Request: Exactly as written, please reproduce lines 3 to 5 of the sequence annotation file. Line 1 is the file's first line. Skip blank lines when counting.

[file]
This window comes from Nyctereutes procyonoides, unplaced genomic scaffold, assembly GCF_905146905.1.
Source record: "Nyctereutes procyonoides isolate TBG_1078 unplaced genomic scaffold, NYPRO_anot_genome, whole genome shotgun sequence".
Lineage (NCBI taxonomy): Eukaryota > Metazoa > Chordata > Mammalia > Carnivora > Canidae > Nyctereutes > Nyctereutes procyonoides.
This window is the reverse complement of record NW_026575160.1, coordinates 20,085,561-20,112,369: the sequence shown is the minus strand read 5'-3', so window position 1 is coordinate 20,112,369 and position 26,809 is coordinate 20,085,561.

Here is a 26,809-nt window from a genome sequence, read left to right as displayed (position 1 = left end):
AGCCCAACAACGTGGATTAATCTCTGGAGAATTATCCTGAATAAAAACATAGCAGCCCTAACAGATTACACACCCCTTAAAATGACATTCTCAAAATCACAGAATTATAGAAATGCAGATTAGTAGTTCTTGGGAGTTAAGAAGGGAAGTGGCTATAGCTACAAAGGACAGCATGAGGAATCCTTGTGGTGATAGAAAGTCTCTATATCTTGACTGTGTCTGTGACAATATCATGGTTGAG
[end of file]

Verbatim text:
Lineage (NCBI taxonomy): Eukaryota > Metazoa > Chordata > Mammalia > Carnivora > Canidae > Nyctereutes > Nyctereutes procyonoides.
This window is the reverse complement of record NW_026575160.1, coordinates 20,085,561-20,112,369: the sequence shown is the minus strand read 5'-3', so window position 1 is coordinate 20,112,369 and position 26,809 is coordinate 20,085,561.

Here is a 26,809-nt window from a genome sequence, read left to right as displayed (position 1 = left end):